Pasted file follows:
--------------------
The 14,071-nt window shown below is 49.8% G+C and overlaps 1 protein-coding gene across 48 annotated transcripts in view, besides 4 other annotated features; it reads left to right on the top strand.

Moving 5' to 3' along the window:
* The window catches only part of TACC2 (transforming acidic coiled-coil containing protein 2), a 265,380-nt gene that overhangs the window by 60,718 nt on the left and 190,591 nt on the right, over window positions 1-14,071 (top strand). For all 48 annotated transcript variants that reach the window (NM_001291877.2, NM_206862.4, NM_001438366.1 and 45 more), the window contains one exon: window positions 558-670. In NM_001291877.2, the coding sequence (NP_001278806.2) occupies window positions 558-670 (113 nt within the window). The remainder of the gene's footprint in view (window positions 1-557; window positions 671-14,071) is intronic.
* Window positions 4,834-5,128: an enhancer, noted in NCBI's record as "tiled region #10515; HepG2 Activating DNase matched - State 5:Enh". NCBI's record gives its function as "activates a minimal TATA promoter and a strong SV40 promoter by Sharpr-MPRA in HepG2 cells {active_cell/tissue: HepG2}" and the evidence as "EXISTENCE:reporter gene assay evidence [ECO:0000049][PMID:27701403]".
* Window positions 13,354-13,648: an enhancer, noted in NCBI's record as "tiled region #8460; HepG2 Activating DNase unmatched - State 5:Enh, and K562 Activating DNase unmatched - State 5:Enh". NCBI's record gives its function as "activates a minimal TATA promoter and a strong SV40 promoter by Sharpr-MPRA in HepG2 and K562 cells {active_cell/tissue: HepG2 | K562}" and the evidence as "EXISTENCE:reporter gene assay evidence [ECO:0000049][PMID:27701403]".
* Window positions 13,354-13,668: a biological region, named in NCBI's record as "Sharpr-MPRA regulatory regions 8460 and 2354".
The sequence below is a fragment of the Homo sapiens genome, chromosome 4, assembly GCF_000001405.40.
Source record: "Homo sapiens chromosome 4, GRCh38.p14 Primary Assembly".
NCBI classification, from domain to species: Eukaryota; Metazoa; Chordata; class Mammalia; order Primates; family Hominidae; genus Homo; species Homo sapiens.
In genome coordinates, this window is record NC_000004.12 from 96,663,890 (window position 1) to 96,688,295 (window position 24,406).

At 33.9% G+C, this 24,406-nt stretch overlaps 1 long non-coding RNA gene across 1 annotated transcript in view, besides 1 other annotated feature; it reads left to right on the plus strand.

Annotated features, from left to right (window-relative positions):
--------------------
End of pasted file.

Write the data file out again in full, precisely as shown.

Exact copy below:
The 14,071-nt window shown below is 49.8% G+C and overlaps 1 protein-coding gene across 48 annotated transcripts in view, besides 4 other annotated features; it reads left to right on the top strand.

Moving 5' to 3' along the window:
* The window catches only part of TACC2 (transforming acidic coiled-coil containing protein 2), a 265,380-nt gene that overhangs the window by 60,718 nt on the left and 190,591 nt on the right, over window positions 1-14,071 (top strand). For all 48 annotated transcript variants that reach the window (NM_001291877.2, NM_206862.4, NM_001438366.1 and 45 more), the window contains one exon: window positions 558-670. In NM_001291877.2, the coding sequence (NP_001278806.2) occupies window positions 558-670 (113 nt within the window). The remainder of the gene's footprint in view (window positions 1-557; window positions 671-14,071) is intronic.
* Window positions 4,834-5,128: an enhancer, noted in NCBI's record as "tiled region #10515; HepG2 Activating DNase matched - State 5:Enh". NCBI's record gives its function as "activates a minimal TATA promoter and a strong SV40 promoter by Sharpr-MPRA in HepG2 cells {active_cell/tissue: HepG2}" and the evidence as "EXISTENCE:reporter gene assay evidence [ECO:0000049][PMID:27701403]".
* Window positions 13,354-13,648: an enhancer, noted in NCBI's record as "tiled region #8460; HepG2 Activating DNase unmatched - State 5:Enh, and K562 Activating DNase unmatched - State 5:Enh". NCBI's record gives its function as "activates a minimal TATA promoter and a strong SV40 promoter by Sharpr-MPRA in HepG2 and K562 cells {active_cell/tissue: HepG2 | K562}" and the evidence as "EXISTENCE:reporter gene assay evidence [ECO:0000049][PMID:27701403]".
* Window positions 13,354-13,668: a biological region, named in NCBI's record as "Sharpr-MPRA regulatory regions 8460 and 2354".
The sequence below is a fragment of the Homo sapiens genome, chromosome 4, assembly GCF_000001405.40.
Source record: "Homo sapiens chromosome 4, GRCh38.p14 Primary Assembly".
NCBI classification, from domain to species: Eukaryota; Metazoa; Chordata; class Mammalia; order Primates; family Hominidae; genus Homo; species Homo sapiens.
In genome coordinates, this window is record NC_000004.12 from 96,663,890 (window position 1) to 96,688,295 (window position 24,406).

At 33.9% G+C, this 24,406-nt stretch overlaps 1 long non-coding RNA gene across 1 annotated transcript in view, besides 1 other annotated feature; it reads left to right on the plus strand.

Annotated features, from left to right (window-relative positions):